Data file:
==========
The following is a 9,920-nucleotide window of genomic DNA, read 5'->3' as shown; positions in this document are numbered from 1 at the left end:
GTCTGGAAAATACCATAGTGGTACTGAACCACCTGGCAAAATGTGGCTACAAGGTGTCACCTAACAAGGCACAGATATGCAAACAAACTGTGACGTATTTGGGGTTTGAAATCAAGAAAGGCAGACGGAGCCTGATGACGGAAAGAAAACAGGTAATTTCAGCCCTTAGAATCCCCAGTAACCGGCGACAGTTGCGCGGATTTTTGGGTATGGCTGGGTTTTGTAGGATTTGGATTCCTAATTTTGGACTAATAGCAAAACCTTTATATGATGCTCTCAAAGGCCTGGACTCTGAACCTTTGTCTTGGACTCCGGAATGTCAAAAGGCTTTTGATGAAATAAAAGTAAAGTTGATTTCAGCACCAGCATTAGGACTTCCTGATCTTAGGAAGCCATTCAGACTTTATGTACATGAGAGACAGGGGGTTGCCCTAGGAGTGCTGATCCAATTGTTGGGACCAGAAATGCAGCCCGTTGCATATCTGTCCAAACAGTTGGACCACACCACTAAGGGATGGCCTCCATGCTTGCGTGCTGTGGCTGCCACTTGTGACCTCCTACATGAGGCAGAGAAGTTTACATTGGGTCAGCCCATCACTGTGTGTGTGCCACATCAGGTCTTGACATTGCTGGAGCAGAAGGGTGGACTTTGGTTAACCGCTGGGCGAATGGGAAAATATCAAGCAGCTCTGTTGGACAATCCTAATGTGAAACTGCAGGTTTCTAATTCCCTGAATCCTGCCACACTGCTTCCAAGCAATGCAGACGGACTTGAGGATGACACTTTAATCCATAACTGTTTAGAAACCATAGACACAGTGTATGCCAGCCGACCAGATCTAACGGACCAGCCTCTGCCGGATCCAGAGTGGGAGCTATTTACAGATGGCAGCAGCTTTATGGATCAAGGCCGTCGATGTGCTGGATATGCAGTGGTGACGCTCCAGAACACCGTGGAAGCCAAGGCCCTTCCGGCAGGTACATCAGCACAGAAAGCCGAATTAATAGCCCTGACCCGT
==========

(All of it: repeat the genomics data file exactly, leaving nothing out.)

The following is a 9,920-nucleotide window of genomic DNA, read 5'->3' as shown; positions in this document are numbered from 1 at the left end:
GTCTGGAAAATACCATAGTGGTACTGAACCACCTGGCAAAATGTGGCTACAAGGTGTCACCTAACAAGGCACAGATATGCAAACAAACTGTGACGTATTTGGGGTTTGAAATCAAGAAAGGCAGACGGAGCCTGATGACGGAAAGAAAACAGGTAATTTCAGCCCTTAGAATCCCCAGTAACCGGCGACAGTTGCGCGGATTTTTGGGTATGGCTGGGTTTTGTAGGATTTGGATTCCTAATTTTGGACTAATAGCAAAACCTTTATATGATGCTCTCAAAGGCCTGGACTCTGAACCTTTGTCTTGGACTCCGGAATGTCAAAAGGCTTTTGATGAAATAAAAGTAAAGTTGATTTCAGCACCAGCATTAGGACTTCCTGATCTTAGGAAGCCATTCAGACTTTATGTACATGAGAGACAGGGGGTTGCCCTAGGAGTGCTGATCCAATTGTTGGGACCAGAAATGCAGCCCGTTGCATATCTGTCCAAACAGTTGGACCACACCACTAAGGGATGGCCTCCATGCTTGCGTGCTGTGGCTGCCACTTGTGACCTCCTACATGAGGCAGAGAAGTTTACATTGGGTCAGCCCATCACTGTGTGTGTGCCACATCAGGTCTTGACATTGCTGGAGCAGAAGGGTGGACTTTGGTTAACCGCTGGGCGAATGGGAAAATATCAAGCAGCTCTGTTGGACAATCCTAATGTGAAACTGCAGGTTTCTAATTCCCTGAATCCTGCCACACTGCTTCCAAGCAATGCAGACGGACTTGAGGATGACACTTTAATCCATAACTGTTTAGAAACCATAGACACAGTGTATGCCAGCCGACCAGATCTAACGGACCAGCCTCTGCCGGATCCAGAGTGGGAGCTATTTACAGATGGCAGCAGCTTTATGGATCAAGGCCGTCGATGTGCTGGATATGCAGTGGTGACGCTCCAGAACACCGTGGAAGCCAAGGCCCTTCCGGCAGGTACATCAGCACAGAAAGCCGAATTAATAGCCCTGACCCGT